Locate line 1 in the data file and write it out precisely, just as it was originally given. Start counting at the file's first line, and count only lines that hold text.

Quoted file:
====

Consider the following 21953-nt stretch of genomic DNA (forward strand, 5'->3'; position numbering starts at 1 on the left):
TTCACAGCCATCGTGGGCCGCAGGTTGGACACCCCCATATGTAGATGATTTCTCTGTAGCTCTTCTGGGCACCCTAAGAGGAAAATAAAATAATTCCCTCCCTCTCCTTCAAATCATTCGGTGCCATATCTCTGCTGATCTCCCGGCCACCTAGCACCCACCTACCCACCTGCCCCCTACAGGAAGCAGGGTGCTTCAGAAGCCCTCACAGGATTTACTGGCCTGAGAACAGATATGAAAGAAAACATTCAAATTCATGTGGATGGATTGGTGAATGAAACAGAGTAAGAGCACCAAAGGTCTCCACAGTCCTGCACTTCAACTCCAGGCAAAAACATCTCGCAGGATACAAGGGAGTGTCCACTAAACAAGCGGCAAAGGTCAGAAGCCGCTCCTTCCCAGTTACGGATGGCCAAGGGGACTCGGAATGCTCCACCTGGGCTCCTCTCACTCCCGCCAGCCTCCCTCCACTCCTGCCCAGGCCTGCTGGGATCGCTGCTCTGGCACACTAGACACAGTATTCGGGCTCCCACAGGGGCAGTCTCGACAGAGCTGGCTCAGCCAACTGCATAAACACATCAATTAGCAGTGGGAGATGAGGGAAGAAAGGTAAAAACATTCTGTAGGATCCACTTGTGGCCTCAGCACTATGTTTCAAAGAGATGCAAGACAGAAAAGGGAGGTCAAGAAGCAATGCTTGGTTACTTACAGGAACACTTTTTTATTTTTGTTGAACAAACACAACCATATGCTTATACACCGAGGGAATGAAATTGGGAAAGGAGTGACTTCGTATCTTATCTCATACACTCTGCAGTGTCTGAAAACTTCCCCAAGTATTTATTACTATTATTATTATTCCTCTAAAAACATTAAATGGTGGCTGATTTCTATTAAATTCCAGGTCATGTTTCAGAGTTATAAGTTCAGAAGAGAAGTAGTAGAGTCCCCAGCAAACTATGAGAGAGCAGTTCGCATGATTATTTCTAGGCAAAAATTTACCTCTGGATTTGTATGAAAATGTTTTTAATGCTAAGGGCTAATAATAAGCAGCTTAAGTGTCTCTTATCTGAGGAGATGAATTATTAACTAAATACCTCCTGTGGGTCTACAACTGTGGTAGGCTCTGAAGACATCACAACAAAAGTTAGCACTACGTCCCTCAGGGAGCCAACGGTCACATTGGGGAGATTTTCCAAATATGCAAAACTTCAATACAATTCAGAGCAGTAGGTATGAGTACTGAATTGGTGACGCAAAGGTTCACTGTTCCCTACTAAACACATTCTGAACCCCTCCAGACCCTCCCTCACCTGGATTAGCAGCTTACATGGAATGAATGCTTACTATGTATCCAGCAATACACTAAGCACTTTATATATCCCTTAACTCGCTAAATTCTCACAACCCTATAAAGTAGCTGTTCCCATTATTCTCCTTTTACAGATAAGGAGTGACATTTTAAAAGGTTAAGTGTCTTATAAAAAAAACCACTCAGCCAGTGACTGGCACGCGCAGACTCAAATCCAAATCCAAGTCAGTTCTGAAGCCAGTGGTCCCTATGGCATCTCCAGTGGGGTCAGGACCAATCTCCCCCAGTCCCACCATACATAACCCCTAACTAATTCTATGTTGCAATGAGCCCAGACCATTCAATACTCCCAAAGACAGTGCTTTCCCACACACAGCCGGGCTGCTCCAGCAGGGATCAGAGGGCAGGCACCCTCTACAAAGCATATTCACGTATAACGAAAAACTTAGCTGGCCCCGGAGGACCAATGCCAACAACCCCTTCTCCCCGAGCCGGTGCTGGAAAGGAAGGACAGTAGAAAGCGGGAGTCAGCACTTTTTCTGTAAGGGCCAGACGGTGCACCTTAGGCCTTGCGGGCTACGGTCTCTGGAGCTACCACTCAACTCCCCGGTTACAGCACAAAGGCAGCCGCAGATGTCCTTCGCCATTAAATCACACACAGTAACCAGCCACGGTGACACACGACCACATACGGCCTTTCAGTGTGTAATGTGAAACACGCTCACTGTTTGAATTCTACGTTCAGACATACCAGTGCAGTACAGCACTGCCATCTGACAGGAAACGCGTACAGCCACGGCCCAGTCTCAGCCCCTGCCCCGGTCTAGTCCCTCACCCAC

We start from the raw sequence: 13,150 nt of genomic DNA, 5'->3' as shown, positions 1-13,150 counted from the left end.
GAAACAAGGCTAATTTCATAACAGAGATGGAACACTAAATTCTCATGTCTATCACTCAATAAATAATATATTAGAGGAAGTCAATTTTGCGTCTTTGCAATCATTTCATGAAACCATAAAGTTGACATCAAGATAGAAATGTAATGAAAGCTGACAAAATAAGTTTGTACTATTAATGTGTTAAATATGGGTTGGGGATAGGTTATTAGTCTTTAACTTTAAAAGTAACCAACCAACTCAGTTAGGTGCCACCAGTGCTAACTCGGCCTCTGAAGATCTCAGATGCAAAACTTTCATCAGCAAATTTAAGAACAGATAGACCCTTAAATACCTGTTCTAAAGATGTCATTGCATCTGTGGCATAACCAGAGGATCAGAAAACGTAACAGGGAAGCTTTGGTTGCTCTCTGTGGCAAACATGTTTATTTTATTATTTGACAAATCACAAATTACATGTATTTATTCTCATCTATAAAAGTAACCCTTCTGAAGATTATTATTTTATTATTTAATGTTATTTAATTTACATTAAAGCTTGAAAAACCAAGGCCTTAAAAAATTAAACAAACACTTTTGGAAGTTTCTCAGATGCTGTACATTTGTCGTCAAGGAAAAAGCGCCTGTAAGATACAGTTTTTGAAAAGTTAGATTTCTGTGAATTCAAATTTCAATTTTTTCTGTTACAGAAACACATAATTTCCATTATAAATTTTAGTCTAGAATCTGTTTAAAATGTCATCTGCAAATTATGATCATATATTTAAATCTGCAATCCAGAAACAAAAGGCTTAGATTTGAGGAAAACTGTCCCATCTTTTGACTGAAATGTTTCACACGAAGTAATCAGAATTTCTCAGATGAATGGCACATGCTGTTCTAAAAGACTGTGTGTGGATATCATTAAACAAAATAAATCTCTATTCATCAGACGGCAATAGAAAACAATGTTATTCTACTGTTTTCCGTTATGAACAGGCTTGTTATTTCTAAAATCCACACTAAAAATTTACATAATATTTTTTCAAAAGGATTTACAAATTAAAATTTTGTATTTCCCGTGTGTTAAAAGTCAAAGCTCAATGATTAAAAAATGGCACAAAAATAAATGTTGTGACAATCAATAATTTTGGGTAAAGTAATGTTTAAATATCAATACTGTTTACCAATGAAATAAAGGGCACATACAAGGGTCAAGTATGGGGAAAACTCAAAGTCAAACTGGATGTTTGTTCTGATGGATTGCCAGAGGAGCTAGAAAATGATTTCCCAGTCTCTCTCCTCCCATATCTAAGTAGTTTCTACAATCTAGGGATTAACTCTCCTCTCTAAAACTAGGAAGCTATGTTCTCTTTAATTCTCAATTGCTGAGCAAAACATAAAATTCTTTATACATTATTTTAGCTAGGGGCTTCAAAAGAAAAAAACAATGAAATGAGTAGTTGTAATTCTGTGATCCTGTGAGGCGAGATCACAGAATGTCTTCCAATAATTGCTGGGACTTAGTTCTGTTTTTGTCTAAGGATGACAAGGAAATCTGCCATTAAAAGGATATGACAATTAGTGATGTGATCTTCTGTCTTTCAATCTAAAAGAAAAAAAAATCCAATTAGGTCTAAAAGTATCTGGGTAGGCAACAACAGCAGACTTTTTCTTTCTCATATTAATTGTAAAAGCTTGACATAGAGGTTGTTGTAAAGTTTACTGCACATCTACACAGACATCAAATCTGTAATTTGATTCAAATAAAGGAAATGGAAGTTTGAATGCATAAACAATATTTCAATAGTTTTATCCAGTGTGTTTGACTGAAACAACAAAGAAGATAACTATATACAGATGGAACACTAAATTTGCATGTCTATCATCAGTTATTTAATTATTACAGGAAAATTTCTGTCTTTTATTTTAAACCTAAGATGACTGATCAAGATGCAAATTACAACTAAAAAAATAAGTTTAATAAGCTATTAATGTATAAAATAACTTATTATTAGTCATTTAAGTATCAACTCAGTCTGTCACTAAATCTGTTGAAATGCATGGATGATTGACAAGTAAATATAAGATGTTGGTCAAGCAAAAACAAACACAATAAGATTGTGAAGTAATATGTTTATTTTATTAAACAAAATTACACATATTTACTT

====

Consider the following 21953-nt stretch of genomic DNA (forward strand, 5'->3'; position numbering starts at 1 on the left):